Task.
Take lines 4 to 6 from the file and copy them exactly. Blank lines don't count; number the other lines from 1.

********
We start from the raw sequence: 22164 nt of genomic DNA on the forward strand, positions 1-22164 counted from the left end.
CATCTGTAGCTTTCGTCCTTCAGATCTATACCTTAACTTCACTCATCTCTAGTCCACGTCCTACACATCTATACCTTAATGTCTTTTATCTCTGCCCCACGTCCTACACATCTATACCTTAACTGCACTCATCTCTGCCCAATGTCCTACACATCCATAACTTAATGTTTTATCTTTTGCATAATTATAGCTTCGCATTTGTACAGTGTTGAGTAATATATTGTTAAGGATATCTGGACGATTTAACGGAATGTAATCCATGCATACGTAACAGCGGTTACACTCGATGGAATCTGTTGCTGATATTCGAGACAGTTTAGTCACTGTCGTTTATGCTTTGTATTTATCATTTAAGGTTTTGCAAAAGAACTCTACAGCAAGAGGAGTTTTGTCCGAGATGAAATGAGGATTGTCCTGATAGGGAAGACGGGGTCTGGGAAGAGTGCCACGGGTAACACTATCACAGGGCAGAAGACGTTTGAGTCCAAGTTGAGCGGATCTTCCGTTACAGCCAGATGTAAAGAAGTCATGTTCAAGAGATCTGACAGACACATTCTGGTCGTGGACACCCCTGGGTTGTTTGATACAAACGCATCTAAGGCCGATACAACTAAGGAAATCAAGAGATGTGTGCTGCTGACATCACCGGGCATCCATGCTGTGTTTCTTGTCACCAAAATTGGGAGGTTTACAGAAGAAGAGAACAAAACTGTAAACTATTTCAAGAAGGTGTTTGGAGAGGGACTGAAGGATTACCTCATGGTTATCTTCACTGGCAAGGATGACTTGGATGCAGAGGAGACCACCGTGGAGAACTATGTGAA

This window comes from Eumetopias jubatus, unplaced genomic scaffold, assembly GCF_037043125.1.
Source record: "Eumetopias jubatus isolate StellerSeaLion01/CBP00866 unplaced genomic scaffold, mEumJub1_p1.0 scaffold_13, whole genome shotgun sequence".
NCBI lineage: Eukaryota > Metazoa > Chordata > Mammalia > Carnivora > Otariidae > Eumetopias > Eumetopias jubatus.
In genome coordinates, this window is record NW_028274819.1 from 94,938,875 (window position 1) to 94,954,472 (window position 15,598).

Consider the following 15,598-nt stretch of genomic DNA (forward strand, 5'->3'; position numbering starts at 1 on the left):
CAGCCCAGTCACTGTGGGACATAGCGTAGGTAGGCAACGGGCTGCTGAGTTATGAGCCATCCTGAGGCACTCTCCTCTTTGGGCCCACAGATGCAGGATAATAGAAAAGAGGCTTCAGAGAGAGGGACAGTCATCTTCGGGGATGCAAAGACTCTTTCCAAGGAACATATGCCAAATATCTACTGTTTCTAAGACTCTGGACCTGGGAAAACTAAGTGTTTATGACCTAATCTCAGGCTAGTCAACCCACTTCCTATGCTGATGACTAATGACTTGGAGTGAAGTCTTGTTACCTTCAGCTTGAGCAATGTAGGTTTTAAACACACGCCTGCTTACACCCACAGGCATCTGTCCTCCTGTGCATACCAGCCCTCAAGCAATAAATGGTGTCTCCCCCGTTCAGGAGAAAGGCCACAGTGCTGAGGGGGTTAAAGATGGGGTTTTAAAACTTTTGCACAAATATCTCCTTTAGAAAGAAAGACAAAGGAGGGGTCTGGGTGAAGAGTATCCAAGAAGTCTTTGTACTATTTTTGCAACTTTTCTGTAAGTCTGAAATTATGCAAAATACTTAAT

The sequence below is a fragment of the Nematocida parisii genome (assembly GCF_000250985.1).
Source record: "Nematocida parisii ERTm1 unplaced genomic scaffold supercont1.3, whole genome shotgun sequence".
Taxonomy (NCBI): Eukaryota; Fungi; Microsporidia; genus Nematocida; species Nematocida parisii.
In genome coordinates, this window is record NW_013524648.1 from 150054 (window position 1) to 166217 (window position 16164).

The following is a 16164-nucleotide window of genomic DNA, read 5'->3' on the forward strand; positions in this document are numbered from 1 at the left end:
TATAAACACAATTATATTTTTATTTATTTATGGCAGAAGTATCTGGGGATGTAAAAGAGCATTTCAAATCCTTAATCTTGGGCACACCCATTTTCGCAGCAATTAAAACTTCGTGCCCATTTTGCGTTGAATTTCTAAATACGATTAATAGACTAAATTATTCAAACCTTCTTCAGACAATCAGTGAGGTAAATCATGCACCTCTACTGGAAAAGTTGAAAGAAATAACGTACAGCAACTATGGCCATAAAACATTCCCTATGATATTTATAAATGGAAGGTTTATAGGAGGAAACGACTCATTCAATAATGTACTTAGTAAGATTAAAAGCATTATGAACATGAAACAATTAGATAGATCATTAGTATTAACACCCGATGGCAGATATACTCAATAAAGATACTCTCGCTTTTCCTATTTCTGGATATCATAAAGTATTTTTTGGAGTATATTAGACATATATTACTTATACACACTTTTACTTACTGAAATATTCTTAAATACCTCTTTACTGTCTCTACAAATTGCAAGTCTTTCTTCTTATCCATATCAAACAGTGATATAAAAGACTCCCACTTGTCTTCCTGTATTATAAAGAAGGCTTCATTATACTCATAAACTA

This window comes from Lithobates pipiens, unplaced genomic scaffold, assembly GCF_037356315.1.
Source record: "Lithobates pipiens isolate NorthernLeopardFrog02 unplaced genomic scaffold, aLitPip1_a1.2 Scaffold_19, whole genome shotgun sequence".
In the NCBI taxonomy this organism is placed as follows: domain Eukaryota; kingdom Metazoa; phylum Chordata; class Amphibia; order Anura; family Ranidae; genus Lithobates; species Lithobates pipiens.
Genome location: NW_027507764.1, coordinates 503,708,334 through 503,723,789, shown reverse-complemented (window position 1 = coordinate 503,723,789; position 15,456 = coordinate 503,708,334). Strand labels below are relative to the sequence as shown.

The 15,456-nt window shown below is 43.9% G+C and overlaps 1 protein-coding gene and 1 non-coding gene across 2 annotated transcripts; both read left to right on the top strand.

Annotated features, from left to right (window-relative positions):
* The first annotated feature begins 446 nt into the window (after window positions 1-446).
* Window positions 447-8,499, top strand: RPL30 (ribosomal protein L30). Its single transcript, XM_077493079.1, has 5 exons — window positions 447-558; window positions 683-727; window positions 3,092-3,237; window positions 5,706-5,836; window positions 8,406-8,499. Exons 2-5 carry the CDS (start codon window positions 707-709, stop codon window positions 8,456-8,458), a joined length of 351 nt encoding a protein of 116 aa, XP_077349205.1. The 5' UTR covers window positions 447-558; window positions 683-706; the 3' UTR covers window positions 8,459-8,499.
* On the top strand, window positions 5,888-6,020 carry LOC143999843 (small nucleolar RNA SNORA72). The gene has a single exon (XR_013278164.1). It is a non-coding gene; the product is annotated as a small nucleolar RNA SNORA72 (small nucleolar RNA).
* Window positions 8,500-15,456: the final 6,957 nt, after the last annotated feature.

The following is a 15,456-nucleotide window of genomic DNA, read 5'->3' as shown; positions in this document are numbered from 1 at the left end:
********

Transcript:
Source record: "Eumetopias jubatus isolate StellerSeaLion01/CBP00866 unplaced genomic scaffold, mEumJub1_p1.0 scaffold_13, whole genome shotgun sequence".
NCBI lineage: Eukaryota > Metazoa > Chordata > Mammalia > Carnivora > Otariidae > Eumetopias > Eumetopias jubatus.
In genome coordinates, this window is record NW_028274819.1 from 94,938,875 (window position 1) to 94,954,472 (window position 15,598).